Those of us who are in their thirties remember a time when the things that parents did and the things that kids did were totally separate.  Parents went to work, had dinner parties with their friends, or went to movies or the theatre.  Teens, on the other hand, hung out with friends at school, gossiped in the cafeteria, and went to raucous parties at each other’s places.  The only time that parents were able to monitor teens was when they were at home in the evenings.  Before the advent of cell phones, you couldn’t get in touch with anyone at a moment’s notice.

Now, the two worlds overlap all the time on Facebook, where parents as well as children have accounts.  It’s easy to keep an eye on teens by logging in and taking a look at their latest posts, especially if the teen has agreed to be “friends” with his/her parents on Facebook.  Although teens may not always want their parents to know what they’re up to, who they’re communicating with, and what exactly they’re saying, you still find many teens posting nasty comments about others when they know that their parents are sure to see them.

Do these kids just not realize that Facebook is not like a private diary?  Or are they actually hoping to be noticed by engaging in behaviors that psychologists call a “cry for help”?  A good example of a “cry for help” in real life, as opposed to the digital arena, is when a person swallows a large number of sleeping pills, but not enough to kill him/her, just enough to get him/her some attention from loved ones.  The person doesn’t know what to do to make things better and hopes to shock others into paying attention.  There are also more everyday “cries for help,” sometimes referred to as “acting out.”  These take the form of throwing tantrums, locking the door to one’s room, or constantly engaging in risky behaviors to get the attention of parents.

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Is it Safe For My Teen? Monitoring Twitter Will Make it Safer

Twitter, which was founded in 2006, began as a text messaging service for people to connect within a small group.  A tweet, a message consisting of up to 140 characters, is what Twitter is made up of. Photos and videos can be included within your message.

The use of hashtags on Twitter is a way people link to a certain topic. Twitter publishes trending topics on the site throughout the day. 

The information you put out there is done so in real-time. The information is shared instantly.

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Crack Down On Summer Vacation Cyberbullying

With summer vacation just around the corner, kids have much more free time on their hands for social networking than they did during the school year. With that absence of face-to-face contact and communication that kids are normally exposed to during school hours, cyberbullies are provided a “protective shield” from real-life consequences. Hiding behind the safety of a keyboard, bullies feel invulnerable to any possible negative repercussions of their behavior, making them far more vicious in their attacks. Consider the following few tips on keeping your kids safe from cyberbullying this summer vacation, when decidedly taking preventative measures, or if your child falls prey to one's attacks. Be sure to instruct your children on the proper procedures to execute if they encounter online harassment.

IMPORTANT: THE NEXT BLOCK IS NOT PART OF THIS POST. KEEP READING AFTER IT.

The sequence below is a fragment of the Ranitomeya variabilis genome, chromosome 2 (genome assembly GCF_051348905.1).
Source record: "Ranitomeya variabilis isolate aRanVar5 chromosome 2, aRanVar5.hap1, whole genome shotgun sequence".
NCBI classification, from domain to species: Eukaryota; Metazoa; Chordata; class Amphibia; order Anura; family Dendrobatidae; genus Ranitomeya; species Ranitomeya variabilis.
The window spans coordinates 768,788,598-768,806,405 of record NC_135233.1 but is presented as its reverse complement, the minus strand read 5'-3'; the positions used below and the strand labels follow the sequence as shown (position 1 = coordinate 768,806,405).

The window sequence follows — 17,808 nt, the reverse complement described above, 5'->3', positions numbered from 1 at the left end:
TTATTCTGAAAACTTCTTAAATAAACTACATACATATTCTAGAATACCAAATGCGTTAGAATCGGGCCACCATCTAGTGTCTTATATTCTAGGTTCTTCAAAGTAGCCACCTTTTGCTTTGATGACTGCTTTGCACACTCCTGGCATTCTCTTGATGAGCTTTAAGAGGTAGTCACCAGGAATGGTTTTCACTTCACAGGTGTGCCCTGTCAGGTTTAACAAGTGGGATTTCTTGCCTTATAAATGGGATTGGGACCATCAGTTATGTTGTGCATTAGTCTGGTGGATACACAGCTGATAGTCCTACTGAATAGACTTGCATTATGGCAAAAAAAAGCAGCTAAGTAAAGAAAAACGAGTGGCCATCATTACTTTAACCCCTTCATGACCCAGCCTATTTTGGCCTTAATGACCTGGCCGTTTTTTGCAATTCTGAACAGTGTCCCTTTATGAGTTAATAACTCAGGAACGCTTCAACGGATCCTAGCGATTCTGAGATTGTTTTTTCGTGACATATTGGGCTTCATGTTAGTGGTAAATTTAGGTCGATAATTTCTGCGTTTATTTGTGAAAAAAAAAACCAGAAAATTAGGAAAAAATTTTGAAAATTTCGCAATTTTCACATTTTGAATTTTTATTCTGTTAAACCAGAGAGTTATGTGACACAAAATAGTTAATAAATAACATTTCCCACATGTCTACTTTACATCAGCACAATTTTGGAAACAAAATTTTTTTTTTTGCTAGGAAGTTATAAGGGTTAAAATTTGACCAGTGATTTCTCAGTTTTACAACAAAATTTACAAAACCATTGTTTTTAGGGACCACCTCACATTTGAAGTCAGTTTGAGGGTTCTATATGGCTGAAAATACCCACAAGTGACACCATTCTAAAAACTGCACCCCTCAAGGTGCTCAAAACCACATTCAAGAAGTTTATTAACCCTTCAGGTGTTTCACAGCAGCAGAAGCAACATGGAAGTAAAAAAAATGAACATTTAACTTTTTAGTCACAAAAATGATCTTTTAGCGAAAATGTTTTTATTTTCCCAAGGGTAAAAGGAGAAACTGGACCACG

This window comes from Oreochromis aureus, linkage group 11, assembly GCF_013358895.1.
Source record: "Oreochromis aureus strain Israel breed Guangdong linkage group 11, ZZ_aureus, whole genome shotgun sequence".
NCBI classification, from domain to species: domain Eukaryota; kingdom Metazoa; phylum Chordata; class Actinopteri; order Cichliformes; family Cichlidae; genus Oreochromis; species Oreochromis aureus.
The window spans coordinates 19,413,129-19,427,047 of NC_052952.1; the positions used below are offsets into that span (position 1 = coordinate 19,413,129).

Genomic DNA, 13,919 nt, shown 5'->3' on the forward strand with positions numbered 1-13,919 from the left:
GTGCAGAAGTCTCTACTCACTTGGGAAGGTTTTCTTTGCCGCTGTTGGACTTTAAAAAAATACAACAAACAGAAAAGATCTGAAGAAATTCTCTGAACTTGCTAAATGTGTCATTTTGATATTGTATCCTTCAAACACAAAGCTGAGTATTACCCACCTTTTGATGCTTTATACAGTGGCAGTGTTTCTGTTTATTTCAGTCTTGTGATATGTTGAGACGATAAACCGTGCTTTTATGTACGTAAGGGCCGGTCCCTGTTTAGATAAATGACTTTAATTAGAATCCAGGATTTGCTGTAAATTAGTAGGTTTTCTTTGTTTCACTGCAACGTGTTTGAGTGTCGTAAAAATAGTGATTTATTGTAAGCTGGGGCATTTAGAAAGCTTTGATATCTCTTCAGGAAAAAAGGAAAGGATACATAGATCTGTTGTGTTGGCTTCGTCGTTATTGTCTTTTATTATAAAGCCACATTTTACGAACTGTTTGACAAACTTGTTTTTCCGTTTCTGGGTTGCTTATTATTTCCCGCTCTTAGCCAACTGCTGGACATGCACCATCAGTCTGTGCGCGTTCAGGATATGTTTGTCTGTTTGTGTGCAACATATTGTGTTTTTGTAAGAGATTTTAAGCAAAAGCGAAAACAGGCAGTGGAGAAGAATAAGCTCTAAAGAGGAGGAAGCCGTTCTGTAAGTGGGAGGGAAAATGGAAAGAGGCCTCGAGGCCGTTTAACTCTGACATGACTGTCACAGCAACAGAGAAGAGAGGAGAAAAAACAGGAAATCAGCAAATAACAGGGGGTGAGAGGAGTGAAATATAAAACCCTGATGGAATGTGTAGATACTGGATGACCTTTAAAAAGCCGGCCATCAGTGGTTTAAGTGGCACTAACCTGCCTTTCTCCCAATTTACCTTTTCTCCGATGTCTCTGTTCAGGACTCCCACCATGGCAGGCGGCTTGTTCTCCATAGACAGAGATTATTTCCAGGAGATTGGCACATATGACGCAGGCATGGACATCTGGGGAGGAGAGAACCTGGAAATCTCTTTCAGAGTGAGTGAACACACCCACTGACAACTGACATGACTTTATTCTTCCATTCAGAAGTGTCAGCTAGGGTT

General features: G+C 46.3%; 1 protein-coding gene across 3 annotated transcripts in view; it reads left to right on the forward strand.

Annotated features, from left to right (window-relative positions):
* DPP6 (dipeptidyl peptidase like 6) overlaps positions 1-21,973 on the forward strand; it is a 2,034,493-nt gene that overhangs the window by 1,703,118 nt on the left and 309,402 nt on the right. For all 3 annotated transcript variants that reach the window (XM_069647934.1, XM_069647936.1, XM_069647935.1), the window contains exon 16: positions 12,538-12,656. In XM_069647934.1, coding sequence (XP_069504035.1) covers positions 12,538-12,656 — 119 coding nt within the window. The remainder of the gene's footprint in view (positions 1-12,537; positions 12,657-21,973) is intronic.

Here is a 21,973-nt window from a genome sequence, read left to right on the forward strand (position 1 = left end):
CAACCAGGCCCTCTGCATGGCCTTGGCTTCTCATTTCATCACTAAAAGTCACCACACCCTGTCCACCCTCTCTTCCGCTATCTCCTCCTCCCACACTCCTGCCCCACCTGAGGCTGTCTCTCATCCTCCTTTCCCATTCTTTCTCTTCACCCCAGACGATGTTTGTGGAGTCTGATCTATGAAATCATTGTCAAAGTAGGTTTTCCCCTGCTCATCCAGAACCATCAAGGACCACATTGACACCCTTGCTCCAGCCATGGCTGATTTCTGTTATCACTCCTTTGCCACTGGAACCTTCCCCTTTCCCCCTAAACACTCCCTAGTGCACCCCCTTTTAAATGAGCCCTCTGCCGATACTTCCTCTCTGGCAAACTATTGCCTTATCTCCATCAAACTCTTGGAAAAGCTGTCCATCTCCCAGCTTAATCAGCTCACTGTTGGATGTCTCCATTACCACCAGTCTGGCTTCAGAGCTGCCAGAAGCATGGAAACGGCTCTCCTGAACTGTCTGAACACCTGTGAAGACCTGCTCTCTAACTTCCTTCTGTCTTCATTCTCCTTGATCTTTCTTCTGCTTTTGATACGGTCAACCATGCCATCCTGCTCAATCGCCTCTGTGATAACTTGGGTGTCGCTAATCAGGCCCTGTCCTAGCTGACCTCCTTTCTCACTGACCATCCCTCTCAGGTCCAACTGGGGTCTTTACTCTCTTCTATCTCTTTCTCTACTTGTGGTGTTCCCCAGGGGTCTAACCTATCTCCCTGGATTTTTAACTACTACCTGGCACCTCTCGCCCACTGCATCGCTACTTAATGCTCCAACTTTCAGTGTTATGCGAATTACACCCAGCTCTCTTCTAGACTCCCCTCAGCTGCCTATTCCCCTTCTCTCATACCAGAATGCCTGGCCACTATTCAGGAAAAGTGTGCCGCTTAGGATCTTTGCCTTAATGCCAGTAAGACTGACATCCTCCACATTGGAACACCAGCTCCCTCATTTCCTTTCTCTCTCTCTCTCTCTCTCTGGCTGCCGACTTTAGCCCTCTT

Don't Fight Fire With Fire

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Teens Abandoning Facebook for Twitter?

The social network training wheels parents provided for Facebook are beginning to shift to something new now that teenagers are moving more exclusively to other social network sites like Twitter. With adults seeming to be taking over Facebook and the endless battles over privacy issues, can teens really find more peace, tranquility and safety over at Twitter? According to a Pew Report, kids were finding better methods of expression on Twitter (and Instagram) than Facebook has ever provided.

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Guest Post: Creating a Tween-Friendly Environment On Social Media

Our first guest post comes from Patrick Coombe. He  works for,  Elite Strategies , an internet marketing agency in Florida, and is a proud Father.  Here is his take on creating a tween-friendly environment on social media. 

Whether we like it or not, we all know that tweeners are more active on social media now than ever.

Take a look down any hallway in a middle-school, and you will see kids everywhere hiding their smart phones in their lockers and bags to make a quick text or social media update.

We don't need to review the consequences and dangers of children being online unattended.  We see stories about it each night on prime time TV. Horrific stories of children being abducted and held in the custody of demented strangers. 

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Digital Parenting: How To Do It Like a Pro

Dads and moms can’t be everywhere at once. While we would all like to be able to meet all of our work, family, and social obligations while still being able to keep both eyes squarely on our kids at all times, life just doesn’t work that way. Still we need to be conscientious parents and we’d like to know what’s going on with our kids for those hours a day that their heads are burrowed into their phones, tablets, laptops, and computers. Digital parenting is one of the newest trends sweeping the nation and this is something which has been borne out of both curiosity and necessity. 

What it is: Digital parenting gives parents the tools they need to monitor their kid’s virtual activities. It’s no secret that there are bad people out in the world. The virtual and literal anonymity of many corners of the online world have made it vital that your kids be kept an eye on.

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10 Things Parents Do On Social Media That Embarrass Their Kids

Most adolescents and teens can’t imagine a world without Facebook, Twitter and other social media sites. As a parent, you may feel a responsibility to monitor your child’s social media use, and that makes sense.

However, it’s important to make a distinction between necessary monitoring, which you’re doing for your child’s safety, and simply impinging on their social life and interactions with their friends. Facebook for kids is a form of interaction – one that most children want limited to their peers as much as possible.